Purchasing handcrafted items is a terrific way to support quality jobs. But you don’t want to go broke doing it! Where can you find the best prices on handmade products? Here are some tips from a professional crafter for unearthing handmade steals.https://buyresearchchemicalsonlineusa.com/

The Internet enables artists and crafters to sell you their work directly with very little overhead cost – resulting in savings for you. Etsy.com, Artfire.com and the everpopular eBay are great places to get reasonably priced handcrafts online. To distinguish handmade from homemade, check the seller’s stats, feedback, and profile. And it’s a good idea to know the return policy before you buy anywhere you shop, especially if you order custom work.

Many artists and galleries use social networking and/or e-mail lists to announce new products sales, seasonal and holiday promotions, trunk shows, etc. When you find someone whose products you like, check their website or business card for links to Facebook, MySpace, or Twitter. Mailing lists (e- or snail) are usually free to join and sometimes you even get a coupon or some other perk for signing up.

Craft fairs are another way to purchase handmade items directly from their makers. Flea markets and festivals often have handmade crafts too. If you have friends with similar taste, ask the seller about discounts for purchasing multiple items together. Also inquire about “seconds,” less-than-perfect items offered at reduced prices. You are most likely to find bargains on the final day of a craft fair, when artists want to liquidate as much inventory as possible before having to pack it up and transport it home. This is especially true in the final hours of the show, when you’ll find some artists are quite willing to negotiate.

Handcrafted items often turn up secondhand at tag sales and thrift shops. Do some research on the item if you can – you can learn a lot with a few mouse clicks! Turn over pottery and glass to look for a hallmark, stamp or signature; check framed art for signatures and/or print numbers. Unless you’re an expert, steer clear of high-end items; forgeries are rampant, and you are unlikely to find attentive customer service once money has changed hands. Always assume that you are purchasing the item “as is” and be wary of any claims of value that you can’t substantiate.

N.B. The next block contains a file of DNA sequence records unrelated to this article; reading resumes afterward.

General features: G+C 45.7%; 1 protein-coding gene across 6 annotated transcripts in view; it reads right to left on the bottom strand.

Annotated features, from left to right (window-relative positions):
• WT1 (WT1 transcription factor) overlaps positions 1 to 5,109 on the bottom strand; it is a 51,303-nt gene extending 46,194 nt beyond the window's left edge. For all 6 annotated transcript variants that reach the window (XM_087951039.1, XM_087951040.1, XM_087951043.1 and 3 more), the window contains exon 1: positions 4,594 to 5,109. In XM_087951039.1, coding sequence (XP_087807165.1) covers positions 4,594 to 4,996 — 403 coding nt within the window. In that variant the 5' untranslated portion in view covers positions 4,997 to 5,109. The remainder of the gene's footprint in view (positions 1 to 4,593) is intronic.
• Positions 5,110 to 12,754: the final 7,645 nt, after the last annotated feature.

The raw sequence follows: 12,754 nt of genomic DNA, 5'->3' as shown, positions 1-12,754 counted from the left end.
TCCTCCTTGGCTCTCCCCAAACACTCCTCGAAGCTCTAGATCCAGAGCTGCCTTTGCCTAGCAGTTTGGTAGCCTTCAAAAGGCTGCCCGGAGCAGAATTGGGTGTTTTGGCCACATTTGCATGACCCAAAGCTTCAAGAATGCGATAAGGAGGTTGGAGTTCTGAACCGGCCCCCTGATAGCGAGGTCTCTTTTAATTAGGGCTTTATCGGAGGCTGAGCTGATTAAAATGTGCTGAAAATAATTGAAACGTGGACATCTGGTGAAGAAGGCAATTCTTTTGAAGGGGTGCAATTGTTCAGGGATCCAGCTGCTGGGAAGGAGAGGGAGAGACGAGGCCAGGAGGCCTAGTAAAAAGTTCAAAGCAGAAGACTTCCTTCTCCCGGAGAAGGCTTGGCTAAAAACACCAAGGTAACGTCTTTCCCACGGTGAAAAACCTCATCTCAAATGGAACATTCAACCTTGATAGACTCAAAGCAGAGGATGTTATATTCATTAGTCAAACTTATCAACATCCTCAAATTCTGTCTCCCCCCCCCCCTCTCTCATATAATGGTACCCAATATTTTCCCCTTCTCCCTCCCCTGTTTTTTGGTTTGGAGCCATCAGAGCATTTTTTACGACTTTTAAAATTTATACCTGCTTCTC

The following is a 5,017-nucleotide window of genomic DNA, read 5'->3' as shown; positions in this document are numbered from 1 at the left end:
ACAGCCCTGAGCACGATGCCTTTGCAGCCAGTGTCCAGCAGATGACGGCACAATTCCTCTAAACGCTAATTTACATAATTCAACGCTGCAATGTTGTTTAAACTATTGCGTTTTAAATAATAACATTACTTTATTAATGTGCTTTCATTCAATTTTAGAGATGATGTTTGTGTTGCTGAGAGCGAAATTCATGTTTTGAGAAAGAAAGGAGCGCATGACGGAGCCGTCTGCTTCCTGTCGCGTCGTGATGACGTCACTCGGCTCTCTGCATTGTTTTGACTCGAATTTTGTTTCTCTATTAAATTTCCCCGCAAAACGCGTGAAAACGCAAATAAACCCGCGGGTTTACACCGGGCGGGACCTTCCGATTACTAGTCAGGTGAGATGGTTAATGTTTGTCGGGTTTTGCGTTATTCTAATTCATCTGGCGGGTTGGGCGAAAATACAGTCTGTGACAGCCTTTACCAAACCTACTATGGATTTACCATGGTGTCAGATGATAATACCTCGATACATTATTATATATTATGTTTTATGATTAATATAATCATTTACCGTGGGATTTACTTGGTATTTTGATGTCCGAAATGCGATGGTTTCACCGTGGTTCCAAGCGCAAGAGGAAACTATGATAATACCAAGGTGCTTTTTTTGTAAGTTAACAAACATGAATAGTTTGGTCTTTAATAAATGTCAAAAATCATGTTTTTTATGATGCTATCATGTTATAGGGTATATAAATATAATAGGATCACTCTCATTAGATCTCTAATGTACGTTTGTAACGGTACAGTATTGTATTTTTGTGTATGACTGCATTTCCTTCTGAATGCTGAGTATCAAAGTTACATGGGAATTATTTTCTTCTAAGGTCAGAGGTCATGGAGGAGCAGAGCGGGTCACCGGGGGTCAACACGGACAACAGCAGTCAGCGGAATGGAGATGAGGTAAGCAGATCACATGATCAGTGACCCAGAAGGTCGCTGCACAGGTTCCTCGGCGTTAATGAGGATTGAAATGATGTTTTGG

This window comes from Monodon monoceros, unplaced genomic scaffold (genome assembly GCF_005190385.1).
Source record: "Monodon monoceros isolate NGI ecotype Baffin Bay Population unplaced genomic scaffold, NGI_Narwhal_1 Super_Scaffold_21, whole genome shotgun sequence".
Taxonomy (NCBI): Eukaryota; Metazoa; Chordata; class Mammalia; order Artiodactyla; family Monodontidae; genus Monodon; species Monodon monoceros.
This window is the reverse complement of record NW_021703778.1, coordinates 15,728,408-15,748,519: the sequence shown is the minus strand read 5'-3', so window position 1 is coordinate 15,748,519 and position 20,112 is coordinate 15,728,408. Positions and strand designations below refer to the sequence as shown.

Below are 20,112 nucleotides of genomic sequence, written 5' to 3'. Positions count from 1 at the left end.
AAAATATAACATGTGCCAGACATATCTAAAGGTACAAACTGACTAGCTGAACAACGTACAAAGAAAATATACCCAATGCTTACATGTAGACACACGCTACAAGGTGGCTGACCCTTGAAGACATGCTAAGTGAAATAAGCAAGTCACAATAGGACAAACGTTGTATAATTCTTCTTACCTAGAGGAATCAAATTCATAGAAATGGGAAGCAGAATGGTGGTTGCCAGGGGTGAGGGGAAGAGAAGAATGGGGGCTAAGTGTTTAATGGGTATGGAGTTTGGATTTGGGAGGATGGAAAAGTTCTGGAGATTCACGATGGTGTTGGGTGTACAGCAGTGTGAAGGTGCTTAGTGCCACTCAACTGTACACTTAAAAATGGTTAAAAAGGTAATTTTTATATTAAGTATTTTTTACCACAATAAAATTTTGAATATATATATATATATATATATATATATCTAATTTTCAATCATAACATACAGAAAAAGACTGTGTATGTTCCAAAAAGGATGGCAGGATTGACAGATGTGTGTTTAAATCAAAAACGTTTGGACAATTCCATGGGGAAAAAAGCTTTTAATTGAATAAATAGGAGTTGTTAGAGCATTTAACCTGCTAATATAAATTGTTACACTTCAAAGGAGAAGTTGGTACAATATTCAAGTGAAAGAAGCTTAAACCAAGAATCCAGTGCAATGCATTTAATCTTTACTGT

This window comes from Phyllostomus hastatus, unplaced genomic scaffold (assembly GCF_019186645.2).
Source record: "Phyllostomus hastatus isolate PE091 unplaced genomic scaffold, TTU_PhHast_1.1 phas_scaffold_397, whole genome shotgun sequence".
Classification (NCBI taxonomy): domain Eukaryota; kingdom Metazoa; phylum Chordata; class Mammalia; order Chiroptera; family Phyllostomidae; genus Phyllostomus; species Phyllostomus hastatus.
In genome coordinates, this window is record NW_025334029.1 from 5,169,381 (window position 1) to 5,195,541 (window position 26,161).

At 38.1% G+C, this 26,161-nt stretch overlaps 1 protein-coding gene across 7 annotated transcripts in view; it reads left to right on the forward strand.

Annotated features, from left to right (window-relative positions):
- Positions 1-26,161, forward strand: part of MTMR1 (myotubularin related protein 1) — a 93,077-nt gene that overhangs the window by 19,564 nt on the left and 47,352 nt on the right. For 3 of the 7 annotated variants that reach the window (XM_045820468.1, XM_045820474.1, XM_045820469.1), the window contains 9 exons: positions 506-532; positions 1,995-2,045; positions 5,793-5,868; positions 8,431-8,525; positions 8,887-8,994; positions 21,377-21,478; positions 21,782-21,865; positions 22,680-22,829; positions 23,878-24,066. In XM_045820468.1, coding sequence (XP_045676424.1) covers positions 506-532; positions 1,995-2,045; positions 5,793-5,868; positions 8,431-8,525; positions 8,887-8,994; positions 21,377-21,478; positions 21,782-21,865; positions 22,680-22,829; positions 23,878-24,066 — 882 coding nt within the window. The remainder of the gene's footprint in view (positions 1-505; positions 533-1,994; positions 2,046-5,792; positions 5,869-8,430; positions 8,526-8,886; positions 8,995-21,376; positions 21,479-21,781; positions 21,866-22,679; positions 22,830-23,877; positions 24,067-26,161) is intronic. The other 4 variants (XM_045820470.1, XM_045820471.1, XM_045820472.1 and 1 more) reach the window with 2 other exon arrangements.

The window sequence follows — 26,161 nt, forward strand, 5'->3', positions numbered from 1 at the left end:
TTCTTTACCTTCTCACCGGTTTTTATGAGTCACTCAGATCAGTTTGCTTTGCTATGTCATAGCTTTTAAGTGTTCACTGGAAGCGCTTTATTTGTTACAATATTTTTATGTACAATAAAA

For handmade candles and bath/body products, check out your local farmer’s market. With luck, you’ll find local farms or gardeners producing these items using homegrown, organic ingredients like flowers, herbs, and honey. It’s best to use these products promptly, as they may contain little or no preservatives – great for folks who are sensitive to chemical additives!

The sense of connection and meaning that comes from living with handcrafted items isn’t reserved for the affluent. Buy art and crafts for the joy and pleasure they give you, not the price tag they wear, and you’ll find that the value of what you accrue far outweighs what you spend.

Karen Shaw Suriner is an artist, crafter, designer, vocalist, and writer, with degrees in philosophy and English literature.


By yanam49

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